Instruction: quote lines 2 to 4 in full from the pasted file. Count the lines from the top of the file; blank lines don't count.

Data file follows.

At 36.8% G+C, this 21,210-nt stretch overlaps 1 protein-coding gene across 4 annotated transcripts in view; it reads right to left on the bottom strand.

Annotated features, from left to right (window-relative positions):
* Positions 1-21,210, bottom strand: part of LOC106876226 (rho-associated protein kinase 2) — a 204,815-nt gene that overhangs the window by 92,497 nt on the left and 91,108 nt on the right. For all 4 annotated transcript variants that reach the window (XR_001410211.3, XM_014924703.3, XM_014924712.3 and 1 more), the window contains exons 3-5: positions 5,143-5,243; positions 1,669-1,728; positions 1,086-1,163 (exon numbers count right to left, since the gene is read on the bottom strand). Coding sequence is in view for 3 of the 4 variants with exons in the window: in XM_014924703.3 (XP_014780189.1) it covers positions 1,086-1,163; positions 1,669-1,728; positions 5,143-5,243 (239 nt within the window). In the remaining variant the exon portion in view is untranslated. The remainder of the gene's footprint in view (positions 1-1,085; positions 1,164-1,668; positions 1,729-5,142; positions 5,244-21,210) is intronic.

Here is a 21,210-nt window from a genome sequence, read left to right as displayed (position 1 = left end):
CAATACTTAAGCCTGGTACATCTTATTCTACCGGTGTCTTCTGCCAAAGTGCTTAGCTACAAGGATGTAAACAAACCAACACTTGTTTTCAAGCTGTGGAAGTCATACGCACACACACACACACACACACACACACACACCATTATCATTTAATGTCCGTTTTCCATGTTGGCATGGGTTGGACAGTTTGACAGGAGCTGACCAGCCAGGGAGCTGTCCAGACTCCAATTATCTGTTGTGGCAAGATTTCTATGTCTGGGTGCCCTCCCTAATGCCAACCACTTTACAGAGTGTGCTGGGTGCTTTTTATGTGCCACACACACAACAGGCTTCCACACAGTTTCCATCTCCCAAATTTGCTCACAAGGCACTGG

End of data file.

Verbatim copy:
Annotated features, from left to right (window-relative positions):
* Positions 1-21,210, bottom strand: part of LOC106876226 (rho-associated protein kinase 2) — a 204,815-nt gene that overhangs the window by 92,497 nt on the left and 91,108 nt on the right. For all 4 annotated transcript variants that reach the window (XR_001410211.3, XM_014924703.3, XM_014924712.3 and 1 more), the window contains exons 3-5: positions 5,143-5,243; positions 1,669-1,728; positions 1,086-1,163 (exon numbers count right to left, since the gene is read on the bottom strand). Coding sequence is in view for 3 of the 4 variants with exons in the window: in XM_014924703.3 (XP_014780189.1) it covers positions 1,086-1,163; positions 1,669-1,728; positions 5,143-5,243 (239 nt within the window). In the remaining variant the exon portion in view is untranslated. The remainder of the gene's footprint in view (positions 1-1,085; positions 1,164-1,668; positions 1,729-5,142; positions 5,244-21,210) is intronic.

Here is a 21,210-nt window from a genome sequence, read left to right as displayed (position 1 = left end):